Netflix recently launched a new “Watch Free” content section that allows non-subscribers to immediately watch some of their most popular original movies and TV shows, without ever having to sign up for an account. But what’s the catch?
While the free content includes a few movies that viewers can watch in their entirety, only the first episodes of the TV shows are available to watch and is currently only available via desktop or Android devices as Apple iOS browsers are not currently supported. In addition, each of the titles available will also feature a skippable, 30-second pre-roll sizzle reel, highlighting a range of Netflix’s original programming while prompting viewers to sign up for an account at the end.
While Netflix is still, to this day, the clear leader in streaming services, boasting over 193 million paid subscribers at the end of Q2 2020, the streaming video space has become saturated over the years, with competition becoming more intense in just the last year with the launches of Disney+, NBCUniversal’s Peacock, and WarnerMedia’s HBO Max to name a few.
In addition, while content is still king, all platforms have also offered a promotional bundle or tiered-pricing structure in an effort to stay competitive and attract new subscribers such as with Hulu’s ad-supported and non-ad options, bundling options with Disney+ that includes ESPN+ and Hulu, and most recently, HBO Max announced a 20% discount offer for new and returning subscribers with a $12/month promotion for up to one year, down from $15/month.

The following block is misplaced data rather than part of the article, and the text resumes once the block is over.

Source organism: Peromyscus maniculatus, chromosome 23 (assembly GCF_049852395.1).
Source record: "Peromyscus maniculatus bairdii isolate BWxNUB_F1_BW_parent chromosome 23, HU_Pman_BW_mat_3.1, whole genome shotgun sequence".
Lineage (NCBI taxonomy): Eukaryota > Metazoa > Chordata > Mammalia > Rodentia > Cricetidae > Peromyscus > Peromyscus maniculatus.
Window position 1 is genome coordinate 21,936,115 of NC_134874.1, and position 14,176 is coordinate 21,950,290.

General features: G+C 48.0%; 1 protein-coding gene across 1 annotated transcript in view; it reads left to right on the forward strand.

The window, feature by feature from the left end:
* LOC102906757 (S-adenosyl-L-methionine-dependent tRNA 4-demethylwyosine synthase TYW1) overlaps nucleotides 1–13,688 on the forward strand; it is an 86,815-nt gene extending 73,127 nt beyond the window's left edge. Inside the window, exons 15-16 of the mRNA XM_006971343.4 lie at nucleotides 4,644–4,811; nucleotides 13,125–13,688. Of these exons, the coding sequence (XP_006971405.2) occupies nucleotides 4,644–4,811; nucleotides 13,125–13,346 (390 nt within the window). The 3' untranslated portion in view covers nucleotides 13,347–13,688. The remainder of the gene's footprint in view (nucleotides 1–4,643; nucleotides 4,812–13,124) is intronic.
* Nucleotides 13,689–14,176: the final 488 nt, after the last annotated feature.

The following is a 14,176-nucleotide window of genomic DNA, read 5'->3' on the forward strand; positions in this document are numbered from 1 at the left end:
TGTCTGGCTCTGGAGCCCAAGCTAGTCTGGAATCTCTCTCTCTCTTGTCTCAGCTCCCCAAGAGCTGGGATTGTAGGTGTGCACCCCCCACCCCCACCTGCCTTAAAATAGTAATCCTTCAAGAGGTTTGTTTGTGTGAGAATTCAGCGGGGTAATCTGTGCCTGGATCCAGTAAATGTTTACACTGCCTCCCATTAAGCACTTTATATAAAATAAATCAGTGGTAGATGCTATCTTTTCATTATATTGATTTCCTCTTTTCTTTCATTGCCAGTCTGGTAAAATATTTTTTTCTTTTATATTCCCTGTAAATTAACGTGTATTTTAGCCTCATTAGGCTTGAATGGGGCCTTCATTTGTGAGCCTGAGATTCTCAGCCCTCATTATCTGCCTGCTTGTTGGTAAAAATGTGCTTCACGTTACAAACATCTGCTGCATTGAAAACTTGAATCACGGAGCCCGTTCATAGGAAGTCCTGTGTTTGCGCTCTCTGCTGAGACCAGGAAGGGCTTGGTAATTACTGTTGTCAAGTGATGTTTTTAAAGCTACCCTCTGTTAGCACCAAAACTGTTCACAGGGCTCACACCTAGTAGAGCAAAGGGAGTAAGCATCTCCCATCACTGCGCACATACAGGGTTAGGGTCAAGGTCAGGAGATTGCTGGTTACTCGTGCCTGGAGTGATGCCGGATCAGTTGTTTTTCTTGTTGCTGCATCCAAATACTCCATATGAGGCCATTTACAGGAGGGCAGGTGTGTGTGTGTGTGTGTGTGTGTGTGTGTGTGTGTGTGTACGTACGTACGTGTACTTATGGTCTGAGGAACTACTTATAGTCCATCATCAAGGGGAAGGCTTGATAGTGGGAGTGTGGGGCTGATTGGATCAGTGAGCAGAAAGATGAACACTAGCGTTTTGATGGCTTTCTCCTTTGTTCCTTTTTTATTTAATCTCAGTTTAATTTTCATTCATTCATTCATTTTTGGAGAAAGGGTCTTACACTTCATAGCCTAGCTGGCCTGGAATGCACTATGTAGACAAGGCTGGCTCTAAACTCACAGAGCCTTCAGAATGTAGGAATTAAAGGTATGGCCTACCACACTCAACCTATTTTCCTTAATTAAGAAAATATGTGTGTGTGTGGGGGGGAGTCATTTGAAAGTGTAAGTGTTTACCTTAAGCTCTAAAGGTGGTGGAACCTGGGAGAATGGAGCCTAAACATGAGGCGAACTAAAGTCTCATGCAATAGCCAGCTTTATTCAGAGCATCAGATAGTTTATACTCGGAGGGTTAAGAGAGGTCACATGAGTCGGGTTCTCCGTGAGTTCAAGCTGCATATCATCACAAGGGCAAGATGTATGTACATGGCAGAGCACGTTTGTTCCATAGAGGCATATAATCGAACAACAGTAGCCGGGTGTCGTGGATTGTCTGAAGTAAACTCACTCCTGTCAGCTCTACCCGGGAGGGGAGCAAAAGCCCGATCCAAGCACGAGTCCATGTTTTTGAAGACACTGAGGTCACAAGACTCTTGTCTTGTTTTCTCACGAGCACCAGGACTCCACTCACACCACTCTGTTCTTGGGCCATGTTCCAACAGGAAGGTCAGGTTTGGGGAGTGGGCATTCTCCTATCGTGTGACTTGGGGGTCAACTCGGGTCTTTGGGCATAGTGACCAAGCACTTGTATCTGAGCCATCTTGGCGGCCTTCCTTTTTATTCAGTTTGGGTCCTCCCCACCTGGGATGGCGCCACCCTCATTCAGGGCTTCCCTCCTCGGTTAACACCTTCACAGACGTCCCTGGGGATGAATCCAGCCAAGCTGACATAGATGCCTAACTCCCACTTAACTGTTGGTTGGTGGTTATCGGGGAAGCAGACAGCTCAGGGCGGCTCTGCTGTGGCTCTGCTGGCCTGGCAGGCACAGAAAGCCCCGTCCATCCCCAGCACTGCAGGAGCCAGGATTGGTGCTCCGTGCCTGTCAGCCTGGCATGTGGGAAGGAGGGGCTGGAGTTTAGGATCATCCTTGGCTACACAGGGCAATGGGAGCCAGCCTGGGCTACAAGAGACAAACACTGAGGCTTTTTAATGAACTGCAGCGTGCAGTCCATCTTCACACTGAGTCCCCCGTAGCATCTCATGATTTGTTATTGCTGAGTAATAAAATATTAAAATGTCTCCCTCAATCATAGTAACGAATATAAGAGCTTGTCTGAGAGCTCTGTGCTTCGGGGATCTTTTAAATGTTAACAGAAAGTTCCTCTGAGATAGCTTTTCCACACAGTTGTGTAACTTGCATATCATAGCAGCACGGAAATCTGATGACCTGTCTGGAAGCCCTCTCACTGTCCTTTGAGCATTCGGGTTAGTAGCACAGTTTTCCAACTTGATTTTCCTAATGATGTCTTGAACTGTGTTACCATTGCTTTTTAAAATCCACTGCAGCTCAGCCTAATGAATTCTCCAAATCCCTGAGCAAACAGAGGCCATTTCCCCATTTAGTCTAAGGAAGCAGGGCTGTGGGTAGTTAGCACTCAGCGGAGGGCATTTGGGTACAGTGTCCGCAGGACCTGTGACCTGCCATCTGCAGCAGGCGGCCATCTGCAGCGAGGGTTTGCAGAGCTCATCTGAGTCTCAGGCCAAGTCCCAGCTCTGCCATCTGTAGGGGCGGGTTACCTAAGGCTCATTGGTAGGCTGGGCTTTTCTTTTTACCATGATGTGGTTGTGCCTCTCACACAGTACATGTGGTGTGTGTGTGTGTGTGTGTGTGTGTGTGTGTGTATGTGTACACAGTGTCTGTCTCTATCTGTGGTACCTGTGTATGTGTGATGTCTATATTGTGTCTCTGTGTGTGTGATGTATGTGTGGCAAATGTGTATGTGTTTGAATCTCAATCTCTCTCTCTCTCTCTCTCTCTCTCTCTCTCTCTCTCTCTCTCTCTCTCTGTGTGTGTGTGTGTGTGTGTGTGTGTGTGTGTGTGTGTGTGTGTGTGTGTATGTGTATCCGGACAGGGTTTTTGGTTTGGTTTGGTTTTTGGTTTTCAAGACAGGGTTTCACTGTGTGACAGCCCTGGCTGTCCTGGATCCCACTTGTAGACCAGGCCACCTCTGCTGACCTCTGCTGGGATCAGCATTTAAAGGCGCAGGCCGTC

So what does this move mean for both consumers and advertisers alike? Is this simply a marketing move to gain more subscribers in this ever increasing and competitive landscape? Or is this perhaps setting the foundation for an ad-supported opportunity for advertisers within Netflix, which has been known to previously provide consumers with an ad-free experience?
While Netflix remains the leader in the online video streaming space based on users, Hulu and Disney+ may have more staying power as their users are more engaged with their content, with 15% of users reporting to spend 5+ hours per day viewing, compared to 11% of users for Netflix. It is also no secret that account sharing is the norm across these platforms, with Netflix being the most shared platform with 54% of users claiming to share their Netflix account with at least one other person according to a recent GlobalWebIndex survey. In addition, only 16% of Americans subscribe to three or more streaming services. Given how saturated the space has become – with five new major streaming services launching just this year alone – someone is bound to get left behind, but the big question is, who?
Given this, there is certainly untapped potential for new subscriber growth here for Netflix and this may be a larger move towards long-term strategic success by enticing users with free access to original programming (content is still king after all) in hopes to build loyalty to these exclusives, all the while, cross-promoting all the exclusive original content available through Netflix with the pre-roll sizzles. Smart move Netflix. But will it work? Only time will tell.
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